avium concentus in agris (leopold_paula_b) wrote in folklore,
avium concentus in agris

Japanese Folktale

Hello, I'm Martin. I'm a 35 yo. teacher in Vienna, Austria, and just joined your group.

Maybe some of your visitors can help me place a Japanese folktale, that I vaguely remember. I'm really a total newcomer to Japanese culture and haven't read much more than Lafcadio Hearn, A.B. Mitford, Yei Theodora Ozaki, The Pillow Book, and the first few chapters of The Tale of Genji, so it should be in one of these books, and I've got them at hand as well, but I still can't find the story. Apparently I must have read it somewhere else after all.

Here is what I remember: Once upon a time there was a cruel tyrant who expelled old people from his kingdom. So a pious son hid his parents in his cellar. For some reason [the emperor of China?] came up with three riddles that the cruel tyrant managed to solve with the help of that son. The first riddle was about the right position of a piece of wood, and was solved by throwing it into flowing water. The second one had something to do with snakes, I think. The third one consisted in drawing a piece of string through a weirdly shaped stone. He solved the problem with the help of some small animals, maybe ants. (Like Daedalus with the snail shell.) Having suceeded, the son revealed that his parents counselled him in this and the tyrant repealed his unjust law.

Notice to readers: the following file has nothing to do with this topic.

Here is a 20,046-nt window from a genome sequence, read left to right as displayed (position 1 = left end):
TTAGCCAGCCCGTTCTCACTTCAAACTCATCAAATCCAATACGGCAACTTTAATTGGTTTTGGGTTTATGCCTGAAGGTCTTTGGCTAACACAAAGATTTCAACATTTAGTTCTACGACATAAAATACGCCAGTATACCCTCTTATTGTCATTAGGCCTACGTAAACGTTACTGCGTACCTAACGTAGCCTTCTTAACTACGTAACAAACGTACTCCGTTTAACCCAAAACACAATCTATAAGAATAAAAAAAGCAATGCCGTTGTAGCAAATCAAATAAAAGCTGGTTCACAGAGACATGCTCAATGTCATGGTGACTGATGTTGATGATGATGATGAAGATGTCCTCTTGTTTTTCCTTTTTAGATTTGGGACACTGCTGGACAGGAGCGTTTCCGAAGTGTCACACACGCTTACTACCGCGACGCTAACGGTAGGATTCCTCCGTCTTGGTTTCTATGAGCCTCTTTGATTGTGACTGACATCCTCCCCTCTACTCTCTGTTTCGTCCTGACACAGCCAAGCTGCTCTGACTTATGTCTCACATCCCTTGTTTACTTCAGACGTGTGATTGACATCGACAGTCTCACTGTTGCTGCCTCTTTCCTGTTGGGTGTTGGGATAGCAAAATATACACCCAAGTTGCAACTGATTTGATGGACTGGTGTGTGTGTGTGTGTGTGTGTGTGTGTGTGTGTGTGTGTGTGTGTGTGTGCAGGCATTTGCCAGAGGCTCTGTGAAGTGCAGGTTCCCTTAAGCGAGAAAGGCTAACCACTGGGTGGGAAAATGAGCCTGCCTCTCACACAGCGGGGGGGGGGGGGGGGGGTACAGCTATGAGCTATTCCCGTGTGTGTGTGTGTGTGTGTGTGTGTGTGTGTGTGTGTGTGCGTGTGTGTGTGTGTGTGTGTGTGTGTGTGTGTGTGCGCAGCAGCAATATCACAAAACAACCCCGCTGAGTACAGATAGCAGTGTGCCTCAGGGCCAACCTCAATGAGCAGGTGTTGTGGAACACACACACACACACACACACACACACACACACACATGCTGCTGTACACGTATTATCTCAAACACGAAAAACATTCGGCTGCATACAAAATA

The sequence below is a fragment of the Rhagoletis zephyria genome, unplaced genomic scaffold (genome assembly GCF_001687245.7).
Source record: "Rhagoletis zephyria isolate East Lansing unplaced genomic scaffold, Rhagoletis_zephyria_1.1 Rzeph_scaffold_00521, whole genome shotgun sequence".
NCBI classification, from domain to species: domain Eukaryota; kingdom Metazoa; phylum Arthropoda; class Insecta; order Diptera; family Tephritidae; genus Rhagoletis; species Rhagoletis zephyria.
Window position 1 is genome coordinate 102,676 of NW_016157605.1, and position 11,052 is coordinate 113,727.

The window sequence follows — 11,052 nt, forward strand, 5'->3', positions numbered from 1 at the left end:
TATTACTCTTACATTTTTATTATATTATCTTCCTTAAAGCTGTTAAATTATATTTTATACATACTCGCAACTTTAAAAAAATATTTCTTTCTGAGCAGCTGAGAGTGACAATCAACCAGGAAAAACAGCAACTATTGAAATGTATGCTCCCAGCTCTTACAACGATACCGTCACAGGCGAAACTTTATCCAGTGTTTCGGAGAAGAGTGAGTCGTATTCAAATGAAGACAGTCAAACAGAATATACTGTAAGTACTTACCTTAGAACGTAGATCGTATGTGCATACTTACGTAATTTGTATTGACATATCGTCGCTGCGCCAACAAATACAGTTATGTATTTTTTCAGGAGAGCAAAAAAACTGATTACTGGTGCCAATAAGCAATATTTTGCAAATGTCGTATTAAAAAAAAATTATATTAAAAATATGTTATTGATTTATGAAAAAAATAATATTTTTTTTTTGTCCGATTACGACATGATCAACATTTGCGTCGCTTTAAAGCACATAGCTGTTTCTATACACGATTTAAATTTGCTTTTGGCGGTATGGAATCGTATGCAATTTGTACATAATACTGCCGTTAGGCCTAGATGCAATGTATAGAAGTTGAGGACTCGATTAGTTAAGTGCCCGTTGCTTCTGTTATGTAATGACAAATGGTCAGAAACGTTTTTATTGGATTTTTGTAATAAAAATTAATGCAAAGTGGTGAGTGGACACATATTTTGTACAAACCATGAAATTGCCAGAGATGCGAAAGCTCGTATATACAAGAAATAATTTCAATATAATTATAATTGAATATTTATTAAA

Now all that Google turned up was this. Evidently a variant to the tale I remember, but two of the three problems differ, and Yasushi Inoue frustratingly just says that they were solved, but not how. Do you remember my story or at least a more detailed version of the other one? (Or if there's a better place to ask this question, could you please direct me there?)

Thanks in advance!
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I remember reading a story like that in a collection of Chinese tales, only mine had an ash rope, a drum that beats itself and a hollow twisted branch. The youth tied a silk thread to an ant for the twisted branch, sugar crystals placed in the other end of the branch encouraged the ant to crawl through, pulling the silk thread with it. He put a bee in the drum, so as the bee tried to go through the hide of the drum (like a fly tapping on a windowpane to get out) it sounded like the drum was beating itself. Last the youth soaked a rope in salt water, the salt made the ash hold the shape of the rope after the rope was burned.
Otherwise, the rest of the story (unjust tyrant, the son added by his hidden parents, and repeal of the law) were the same.
Thank you very much indeed. It's not exactly the story that I (don't quite) remember, but great to know how to make the drum that beats itself and the rope of ash!